Coronavirus Business Risks:
5 Risks to Assess
Steven Minsky | March 3, 2020
We discussed the importance of leveraging ERM to prepare your organization for the impact of coronavirus in my last blog here. As discussed risk management is essential for the Coronavirus and by implementing good risk management for Covid-19 your company will be able to reduce the Coronavirus business risks.
Now that you are aware of the importance of ERM, we will discuss imperative considerations that all organizations should explore to gain a deeper understanding of the business risks that Coronavirus could have on their company.
5 Coronavirus Business Risks
Below are some of the key risks that organizations face as the Covid-19 crisis deepens. Being aware of these risks is essential when it comes to business preparation for Covid-19.
Risk #1: Social Distancing Disruption?
Social distancing is a term applied to certain actions that are taken by public health officials to stop or slow down the spread of a highly contagious disease. During the peak contagion months from December 2020 thru March 2021 policies of “social distancing” are likely to be necessary in the United States workforces and schools. Most business events and travel will be curtailed or canceled during this peak period of approximately four months. How will your organization generate revenue and execute operations with your workplaces mostly off line and remote? Only 14.1% of all retail sales worldwide were estimated to have been done through the Internet in 2019. With physical purchasing cycles potentially being disrupted, what will happen to that remaining 85.9 percent of business activity?
Risk #2: Employee Productivity Drops?
Every industry will be impacted from the November to February timeframe as organizations are likely to see up to 40% of staff during this period be unable to work due to sickness, either directly or indirectly, from the coronavirus. Even if your staff is not sick, many will be impacted by needing to care for sick children and relatives as well as impacted by school and daycare closings.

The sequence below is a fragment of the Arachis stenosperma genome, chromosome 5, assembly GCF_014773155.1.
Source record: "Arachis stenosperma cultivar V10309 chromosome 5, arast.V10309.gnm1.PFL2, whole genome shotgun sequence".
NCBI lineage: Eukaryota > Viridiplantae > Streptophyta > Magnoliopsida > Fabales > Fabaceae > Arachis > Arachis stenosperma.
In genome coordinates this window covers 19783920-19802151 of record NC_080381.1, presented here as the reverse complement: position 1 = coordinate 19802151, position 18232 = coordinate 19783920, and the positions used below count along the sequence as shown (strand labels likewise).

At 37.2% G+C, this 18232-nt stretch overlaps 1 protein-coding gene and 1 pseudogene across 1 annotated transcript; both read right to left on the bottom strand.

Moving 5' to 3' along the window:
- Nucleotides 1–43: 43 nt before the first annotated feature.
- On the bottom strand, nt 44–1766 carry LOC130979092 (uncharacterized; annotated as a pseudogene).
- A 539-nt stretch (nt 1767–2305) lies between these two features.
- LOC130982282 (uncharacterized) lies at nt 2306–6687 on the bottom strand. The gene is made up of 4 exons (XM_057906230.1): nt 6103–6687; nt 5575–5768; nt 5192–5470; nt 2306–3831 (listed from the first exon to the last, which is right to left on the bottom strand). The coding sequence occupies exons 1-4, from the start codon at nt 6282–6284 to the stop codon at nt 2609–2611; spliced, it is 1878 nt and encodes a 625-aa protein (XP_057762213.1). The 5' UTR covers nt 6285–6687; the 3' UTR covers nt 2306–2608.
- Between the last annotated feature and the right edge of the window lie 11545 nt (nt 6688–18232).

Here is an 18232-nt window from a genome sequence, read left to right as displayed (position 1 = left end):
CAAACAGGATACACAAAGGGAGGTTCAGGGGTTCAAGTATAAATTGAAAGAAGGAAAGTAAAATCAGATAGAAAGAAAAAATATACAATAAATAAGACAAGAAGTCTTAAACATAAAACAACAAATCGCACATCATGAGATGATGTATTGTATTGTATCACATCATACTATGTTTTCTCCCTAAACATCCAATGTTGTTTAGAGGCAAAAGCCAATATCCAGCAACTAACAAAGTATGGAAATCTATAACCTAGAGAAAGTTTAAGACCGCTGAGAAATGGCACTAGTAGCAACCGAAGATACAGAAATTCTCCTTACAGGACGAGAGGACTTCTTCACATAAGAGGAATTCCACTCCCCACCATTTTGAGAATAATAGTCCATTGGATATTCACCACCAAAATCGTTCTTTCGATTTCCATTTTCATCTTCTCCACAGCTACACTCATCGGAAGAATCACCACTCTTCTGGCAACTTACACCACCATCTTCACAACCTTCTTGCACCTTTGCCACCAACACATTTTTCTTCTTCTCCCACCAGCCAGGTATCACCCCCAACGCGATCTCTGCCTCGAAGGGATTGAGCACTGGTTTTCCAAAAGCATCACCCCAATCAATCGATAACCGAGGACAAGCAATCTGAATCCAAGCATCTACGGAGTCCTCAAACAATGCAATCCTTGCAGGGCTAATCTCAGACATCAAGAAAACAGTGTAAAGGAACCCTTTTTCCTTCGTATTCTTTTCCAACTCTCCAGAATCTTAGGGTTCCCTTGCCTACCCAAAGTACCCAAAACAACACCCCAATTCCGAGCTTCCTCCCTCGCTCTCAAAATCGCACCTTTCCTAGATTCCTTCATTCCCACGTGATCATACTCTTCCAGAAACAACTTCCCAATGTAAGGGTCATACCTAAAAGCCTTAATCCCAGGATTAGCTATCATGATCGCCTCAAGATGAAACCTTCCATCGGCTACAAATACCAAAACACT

Risk 3#: Vendor Management – Shortages?
The global economy is still highly integrated and most countries and companies rely on vendors for their business. From pharmaceutical raw materials to electronics to most consumer good products there will likely be purchasing delays. Heavy equipment and manufacturing supply chains are already being impacted by Covid-19 spreading across Asia and Europe. Let’s also not forget there is a major trade war with many trading partners that remains unresolved.
Risk #4: Recession – Unemployment – Investment pull-back?
Forecasts are indicating that we will likely be in a full recession by Q4 of this year. Will consumers reduce their spending? Conferences are getting canceled. Corporations are asking people to work from home. Schools are getting closed. Watch the hospitality industry for signs of economic health. The economic engine of growth is driven by continuous investment as well as consumption. Experts have uncertainty for a Covid-19 vaccine being available before Q1 2021. Investments are highly negatively impacted by uncertainty and corporations will likely be cutting back growth investments. We may see a rise in unemployment from those four million students hoping to enter the workforce after graduation in May 2020. There may be significant layoffs of personnel at existing businesses in the “second wave” of Covid-19 that may resurge in Q3 2020.
Risk #5: Geopolitical Risk – Economic Instability – Civil Unrest?
The United States is going through a major election cycle in November, at the same time the second wave of Covid-19 may be hitting. This election more, so than any other in recent history, represents two very different sets of policy options that will dramatically alter how businesses operate from taxation to foreign trade to talent management. This is not a political statement. Either scenario is manageable. It is the uncertainty of which scenario will prevail and how those policies will be carried out is what will be driving the risk. The US budget deficit is at a record high and government spending will ramp-up, but may not be effective due to lack of planning and preparedness. Great Britain has left the European Union and is an interim period through December 2020, upon which dramatic changes are likely to go into effect for trade, immigration, and a large range of other areas of international business, also as the second wave of Covid-19 may be hitting.
Next Steps: Coronavirus Risk Assessments
So now what? Firstly, organizations need to put in place actionable mitigation plans to address each of these risks and put a business continuity plan for Coronavirus in place. By putting in these measures you will be in a better position to reduce the risks that the Coronavirus will have on your business.